those massive shoulders and giant frame was obvious.
Rasputin was the superman of body and soul. What he
would have been if he had been an Intelligent, cannot be
imagined. Perhaps he would have lost the secret force
that made him what he was. Nature is deeper than
Meanwhile he held my hand against his beard and said
in a rythmic manner: “ Utrennaya rossa na nyejhnoy
travye raduga radosti, no vyechernaya vlaga slyozy soodby l "
(The morning dew on the tender grass is a rainbow of joy,
but the evening damp is the weeping of fate I )
I had been warned he was accustomed to make cryptic
remarks so I took this with the proper respect.
It was impossible to have any conversation with him at
that time, because the artist was weary of his presence and
too hostile to see any good in him. I was lucky enough,
however, to receive Rasputin’s invitation to visit him
whenever I pleased.
Princess Gaisin's daughter insisted on taking a snapshot
of the Staretz. For this purpose he stood before the sculp-
tured tomb, saying these prophetic words :
“ I stand by this tomb in order that I may bear witness
to the source of Russia’s greatness and the defender of the
holy Orthodox Church. I fight for the Tsar, the Faith and
Fatherland. While I am alive no harm shall ruin them, but
if I perish, so shall they ! ’’
I thought at the time that he was striving to ensure his
position at the Court and to warn off assassination. Since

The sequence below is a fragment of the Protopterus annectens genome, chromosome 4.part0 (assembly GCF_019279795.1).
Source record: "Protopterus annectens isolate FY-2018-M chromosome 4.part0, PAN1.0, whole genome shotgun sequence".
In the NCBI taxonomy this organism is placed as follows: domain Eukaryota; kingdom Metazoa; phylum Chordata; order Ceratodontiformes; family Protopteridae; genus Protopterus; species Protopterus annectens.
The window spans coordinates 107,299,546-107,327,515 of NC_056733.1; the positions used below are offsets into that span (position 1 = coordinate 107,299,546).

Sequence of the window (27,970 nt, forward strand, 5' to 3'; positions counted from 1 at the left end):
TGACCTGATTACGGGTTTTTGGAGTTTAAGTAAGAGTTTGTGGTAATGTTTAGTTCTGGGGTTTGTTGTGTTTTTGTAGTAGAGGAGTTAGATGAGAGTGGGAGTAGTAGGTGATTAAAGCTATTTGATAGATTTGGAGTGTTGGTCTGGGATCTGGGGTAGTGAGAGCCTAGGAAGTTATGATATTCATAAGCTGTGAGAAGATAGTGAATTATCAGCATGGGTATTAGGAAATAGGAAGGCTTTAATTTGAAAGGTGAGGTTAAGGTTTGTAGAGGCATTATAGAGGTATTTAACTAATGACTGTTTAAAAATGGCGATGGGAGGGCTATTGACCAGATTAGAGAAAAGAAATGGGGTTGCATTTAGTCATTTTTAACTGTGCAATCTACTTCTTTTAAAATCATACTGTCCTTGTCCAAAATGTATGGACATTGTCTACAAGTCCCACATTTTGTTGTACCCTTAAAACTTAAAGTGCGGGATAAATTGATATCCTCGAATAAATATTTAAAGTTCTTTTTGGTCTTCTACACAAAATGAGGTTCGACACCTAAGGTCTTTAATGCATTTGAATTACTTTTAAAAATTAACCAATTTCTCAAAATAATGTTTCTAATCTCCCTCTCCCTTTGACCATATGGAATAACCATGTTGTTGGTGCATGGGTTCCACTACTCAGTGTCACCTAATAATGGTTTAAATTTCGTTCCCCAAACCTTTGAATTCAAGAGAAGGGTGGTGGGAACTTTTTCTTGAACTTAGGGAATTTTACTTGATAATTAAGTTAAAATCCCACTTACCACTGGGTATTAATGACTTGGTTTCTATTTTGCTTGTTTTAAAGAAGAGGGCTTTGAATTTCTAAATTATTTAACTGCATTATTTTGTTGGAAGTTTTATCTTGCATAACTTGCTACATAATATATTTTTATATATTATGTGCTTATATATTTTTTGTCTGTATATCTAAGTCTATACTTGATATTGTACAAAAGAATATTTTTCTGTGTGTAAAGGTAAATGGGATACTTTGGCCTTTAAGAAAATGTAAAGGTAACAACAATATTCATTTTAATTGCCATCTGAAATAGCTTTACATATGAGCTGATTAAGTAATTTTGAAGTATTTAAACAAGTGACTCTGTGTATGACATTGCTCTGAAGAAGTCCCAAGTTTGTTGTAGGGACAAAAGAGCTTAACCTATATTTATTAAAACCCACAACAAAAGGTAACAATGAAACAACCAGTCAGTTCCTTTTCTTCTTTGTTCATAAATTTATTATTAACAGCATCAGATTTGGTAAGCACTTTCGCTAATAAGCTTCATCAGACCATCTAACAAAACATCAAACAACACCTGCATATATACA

the day he was stabbed by a fanatical woman, he had had
no peace of mind on that score.
By startling coincidence his words have proved all too true.
(Rasputin shows up at a party in Moscow given by a Moscow society heiress)
While a song was in progress the footman ushered in a
tall form. In the excitement and dim light no one noticed
him, but as he came across the room after the conclusion of
the song, I was startled to recognise Gregory Rasputin !
The surprise that fell on the revellers left them speechless
for a few moments. Then, as Marya Mlozov rose to greet
the Staretz with a look of triumph beaming in her eyes, a
burst of applause broke spontaneously from the onlookers.
The sensation was enormous. Young officers shouted
“ Bravo ! ” and " Urra ! " with that short clipping of the
“ a ” which makes the sound rather comical to British
In response to this show of enthusiasm, Rasputin bowed,
and said in his deep resounding voice :
" Zviozny vyecher Boja riza. Tikhim khorovodom plashoot
zvyozdy do zolotoy zari. Raby Bojhy, vyesyeleetyes ! ”
(‘ The starry evening is the chasuble of God. In a gentle
rondo, the stars dance till the golden dawn. Servants of
God, make merry ! ’)
The gipsy woman took this for a hint that she should
offer Rasputin the customary toast, and came forward with
a glass of champagne. Marya Mlozov, however, briskly
ordered her to retire.
A footman came in with a small table, which he placed
at one end of the room and covered with a white cloth.
Marya Mlozov's gold marriage ikon was brought and placed
on the table, together with some wax tapers.
A bearded priest and deacon, who had evidently arrived
with Rasputin, waddled in, and took up their stand before
the improvised altar. The priest was robed in a gorgeous
cape, while the deacon swung a fuming thurible. Together
they chanted some prayers and intoned the “ Lord have
mercy," with sepulchral rumblings. I believe the priest